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Title: Structural Basis of Substrate-Binding Specificity of Human Arylamine N-acetyltransferases

Abstract

The human arylamine N-acetyltransferases NAT1 and NAT2 play an important role in the biotransformation of a plethora of aromatic amine and hydrazine drugs. They are also able to participate in the bioactivation of several known carcinogens. Each of these enzymes is genetically variable in human populations, and polymorphisms in NAT genes have been associated with various cancers. Here we have solved the high resolution crystal structures of human NAT1 and NAT2, including NAT1 in complex with the irreversible inhibitor 2-bromoacetanilide, a NAT1 active site mutant, and NAT2 in complex with CoA, and have refined them to 1.7-, 1.8-, and 1.9- Angstroms resolution, respectively. The crystal structures reveal novel structural features unique to human NATs and provide insights into the structural basis of the substrate specificity and genetic polymorphism of these enzymes.

Authors:
; ; ; ; ; ; ;
Publication Date:
Research Org.:
Brookhaven National Laboratory (BNL) National Synchrotron Light Source
Sponsoring Org.:
Doe - Office Of Science
OSTI Identifier:
959567
Report Number(s):
BNL-82553-2009-JA
Journal ID: ISSN 0021-9258; JBCHA3; TRN: US201016%%711
DOE Contract Number:
DE-AC02-98CH10886
Resource Type:
Journal Article
Resource Relation:
Journal Name: Journal of Biological Chemistry; Journal Volume: 282; Journal Issue: 41
Country of Publication:
United States
Language:
English
Subject:
36 MATERIALS SCIENCE; AMINES; AROMATICS; CARCINOGENS; CRYSTAL STRUCTURE; ENZYMES; GENES; GENETICS; HUMAN POPULATIONS; HYDRAZINE; RESOLUTION; SPECIFICITY; SUBSTRATES; national synchrotron light source

Citation Formats

Wu,H., Dombrovsky, L., Tempel, W., Martin, F., Loppnau, P., Goodfellow, G., Grant, D., and Plotnikov, A. Structural Basis of Substrate-Binding Specificity of Human Arylamine N-acetyltransferases. United States: N. p., 2007. Web. doi:10.1074/jbc.M704138200.
Wu,H., Dombrovsky, L., Tempel, W., Martin, F., Loppnau, P., Goodfellow, G., Grant, D., & Plotnikov, A. Structural Basis of Substrate-Binding Specificity of Human Arylamine N-acetyltransferases. United States. doi:10.1074/jbc.M704138200.
Wu,H., Dombrovsky, L., Tempel, W., Martin, F., Loppnau, P., Goodfellow, G., Grant, D., and Plotnikov, A. Mon . "Structural Basis of Substrate-Binding Specificity of Human Arylamine N-acetyltransferases". United States. doi:10.1074/jbc.M704138200.
@article{osti_959567,
title = {Structural Basis of Substrate-Binding Specificity of Human Arylamine N-acetyltransferases},
author = {Wu,H. and Dombrovsky, L. and Tempel, W. and Martin, F. and Loppnau, P. and Goodfellow, G. and Grant, D. and Plotnikov, A.},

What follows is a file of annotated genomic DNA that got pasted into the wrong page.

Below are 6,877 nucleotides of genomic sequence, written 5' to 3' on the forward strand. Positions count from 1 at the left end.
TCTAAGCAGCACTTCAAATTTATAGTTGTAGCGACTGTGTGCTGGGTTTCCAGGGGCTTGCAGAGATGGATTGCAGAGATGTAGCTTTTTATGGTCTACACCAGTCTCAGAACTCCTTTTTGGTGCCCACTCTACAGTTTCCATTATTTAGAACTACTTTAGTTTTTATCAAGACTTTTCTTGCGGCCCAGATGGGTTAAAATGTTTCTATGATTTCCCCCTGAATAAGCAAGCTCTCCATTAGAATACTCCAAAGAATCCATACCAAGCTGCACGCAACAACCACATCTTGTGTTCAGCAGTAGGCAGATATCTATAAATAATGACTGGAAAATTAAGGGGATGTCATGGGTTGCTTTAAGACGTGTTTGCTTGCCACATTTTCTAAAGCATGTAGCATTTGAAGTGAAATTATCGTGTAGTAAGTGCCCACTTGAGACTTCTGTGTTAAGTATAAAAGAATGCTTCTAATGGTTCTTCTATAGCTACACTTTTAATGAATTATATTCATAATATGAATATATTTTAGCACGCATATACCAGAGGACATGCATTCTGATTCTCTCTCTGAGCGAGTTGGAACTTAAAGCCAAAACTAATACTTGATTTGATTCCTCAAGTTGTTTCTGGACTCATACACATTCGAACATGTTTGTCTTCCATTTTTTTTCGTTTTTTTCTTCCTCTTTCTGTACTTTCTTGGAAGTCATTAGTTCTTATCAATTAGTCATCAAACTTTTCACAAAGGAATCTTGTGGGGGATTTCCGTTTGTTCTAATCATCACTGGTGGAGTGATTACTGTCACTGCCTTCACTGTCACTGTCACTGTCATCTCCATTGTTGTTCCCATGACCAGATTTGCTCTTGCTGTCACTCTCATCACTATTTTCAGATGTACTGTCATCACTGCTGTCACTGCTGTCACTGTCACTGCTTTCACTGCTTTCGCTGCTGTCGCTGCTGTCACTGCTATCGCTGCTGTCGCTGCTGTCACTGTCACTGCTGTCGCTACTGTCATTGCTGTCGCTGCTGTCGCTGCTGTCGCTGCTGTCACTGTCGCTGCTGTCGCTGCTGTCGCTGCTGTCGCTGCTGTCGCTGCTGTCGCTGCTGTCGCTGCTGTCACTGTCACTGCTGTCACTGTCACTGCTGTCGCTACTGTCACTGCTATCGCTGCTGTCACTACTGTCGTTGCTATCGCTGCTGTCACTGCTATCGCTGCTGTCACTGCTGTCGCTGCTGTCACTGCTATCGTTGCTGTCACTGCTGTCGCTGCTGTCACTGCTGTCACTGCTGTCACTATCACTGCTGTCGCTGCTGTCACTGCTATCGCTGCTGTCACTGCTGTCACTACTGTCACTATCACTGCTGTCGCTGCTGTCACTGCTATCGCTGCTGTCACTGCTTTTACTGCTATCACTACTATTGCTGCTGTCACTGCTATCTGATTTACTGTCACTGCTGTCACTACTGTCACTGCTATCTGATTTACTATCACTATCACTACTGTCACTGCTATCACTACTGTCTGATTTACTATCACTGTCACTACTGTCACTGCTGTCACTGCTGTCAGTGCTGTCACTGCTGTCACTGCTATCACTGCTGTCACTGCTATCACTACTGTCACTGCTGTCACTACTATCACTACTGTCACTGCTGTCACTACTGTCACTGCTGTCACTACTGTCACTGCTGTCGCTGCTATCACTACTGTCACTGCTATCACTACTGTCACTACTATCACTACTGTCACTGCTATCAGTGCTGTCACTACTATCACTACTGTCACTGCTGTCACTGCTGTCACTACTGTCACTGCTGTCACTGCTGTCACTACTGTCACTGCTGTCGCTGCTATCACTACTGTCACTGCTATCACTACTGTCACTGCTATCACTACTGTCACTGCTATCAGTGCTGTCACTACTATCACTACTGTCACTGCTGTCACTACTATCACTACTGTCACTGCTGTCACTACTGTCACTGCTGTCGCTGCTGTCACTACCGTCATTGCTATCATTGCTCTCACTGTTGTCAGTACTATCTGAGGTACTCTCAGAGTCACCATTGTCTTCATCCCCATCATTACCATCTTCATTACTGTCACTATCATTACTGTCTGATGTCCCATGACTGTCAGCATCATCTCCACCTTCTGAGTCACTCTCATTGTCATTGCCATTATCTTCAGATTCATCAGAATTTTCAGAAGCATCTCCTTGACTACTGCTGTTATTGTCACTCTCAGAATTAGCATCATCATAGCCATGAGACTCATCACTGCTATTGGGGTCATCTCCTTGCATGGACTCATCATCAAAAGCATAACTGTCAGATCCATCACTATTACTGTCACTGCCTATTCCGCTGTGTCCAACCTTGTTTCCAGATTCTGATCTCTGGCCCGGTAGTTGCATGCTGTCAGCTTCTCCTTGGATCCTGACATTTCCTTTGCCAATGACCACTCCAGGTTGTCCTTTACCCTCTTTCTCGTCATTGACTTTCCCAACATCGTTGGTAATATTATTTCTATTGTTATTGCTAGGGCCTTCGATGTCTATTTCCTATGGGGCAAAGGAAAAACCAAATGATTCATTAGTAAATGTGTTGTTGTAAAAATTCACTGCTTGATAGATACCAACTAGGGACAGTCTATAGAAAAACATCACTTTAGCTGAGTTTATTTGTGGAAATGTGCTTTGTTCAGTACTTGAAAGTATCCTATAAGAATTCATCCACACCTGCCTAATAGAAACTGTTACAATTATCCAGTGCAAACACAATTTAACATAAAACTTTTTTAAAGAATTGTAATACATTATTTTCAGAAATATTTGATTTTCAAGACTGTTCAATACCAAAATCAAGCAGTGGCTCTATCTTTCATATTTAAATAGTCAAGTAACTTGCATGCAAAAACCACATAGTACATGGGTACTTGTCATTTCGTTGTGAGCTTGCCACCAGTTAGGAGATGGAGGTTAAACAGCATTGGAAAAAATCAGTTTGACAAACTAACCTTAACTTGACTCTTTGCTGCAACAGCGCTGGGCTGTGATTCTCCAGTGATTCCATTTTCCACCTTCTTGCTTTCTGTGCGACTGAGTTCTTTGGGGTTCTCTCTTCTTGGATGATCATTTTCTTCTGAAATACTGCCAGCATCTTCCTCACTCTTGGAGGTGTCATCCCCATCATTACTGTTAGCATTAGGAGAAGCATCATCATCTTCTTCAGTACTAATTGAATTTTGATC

abstractNote = {The human arylamine N-acetyltransferases NAT1 and NAT2 play an important role in the biotransformation of a plethora of aromatic amine and hydrazine drugs. They are also able to participate in the bioactivation of several known carcinogens. Each of these enzymes is genetically variable in human populations, and polymorphisms in NAT genes have been associated with various cancers. Here we have solved the high resolution crystal structures of human NAT1 and NAT2, including NAT1 in complex with the irreversible inhibitor 2-bromoacetanilide, a NAT1 active site mutant, and NAT2 in complex with CoA, and have refined them to 1.7-, 1.8-, and 1.9- Angstroms resolution, respectively. The crystal structures reveal novel structural features unique to human NATs and provide insights into the structural basis of the substrate specificity and genetic polymorphism of these enzymes.},
doi = {10.1074/jbc.M704138200},
journal = {Journal of Biological Chemistry},
number = 41,
volume = 282,
place = {United States},
year = {Mon Jan 01 00:00:00 EST 2007},
month = {Mon Jan 01 00:00:00 EST 2007}
}
  • A computational study was performed to better understand the differences between human arylamine N-acetyltransferase (NAT) 1 and 2. Homology models were constructed from available crystal structures and comparisons of the active site residues 125, 127, and 129 for these two enzymes provide insight into observed substrate differences. The NAT2 model provided a basis for understanding how some of the common mutations may affect the structure of the protein. Molecular dynamics simulations of the human NAT models and the template structure (NAT from Mycobacterium smegmatis) were performed and showed the models to be stable and reasonable. Docking studies of hydroxylated heterocyclicmore » amines in the models of NAT1 and NAT2 probed the differences exhibited by these two proteins with mutagenic agents. The hydroxylated heterocyclic amines were only able to fit into the NAT2 active site, and an alternative binding site by the P-loop was found using our models and will be discussed. Additionally, quantum mechanical calculations were performed to study the O-acetylation reaction of the hydroxylated heterocyclic amines N-OH MeIQx and N-OH PhIP. This study has given us insight into why there are substrate differences among isoenzymes and explains some of the polymorphic activity differences.« less
  • Background: Protein acetylation is widespread in prokaryotes. Results: Six new acyl-CoA synthetases whose activities are controlled by acetylation were identified, and their substrate preference established. A new protein acetyltransferase was also identified and its substrate specificity determined. Conclusion: Protein acetyltransferases acetylate a conserved lysine residue in protein substrates. Significance: The R. palustris Pat enzyme specifically acetylates AMP-forming acyl-CoA synthetases and regulates fatty acid metabolism.
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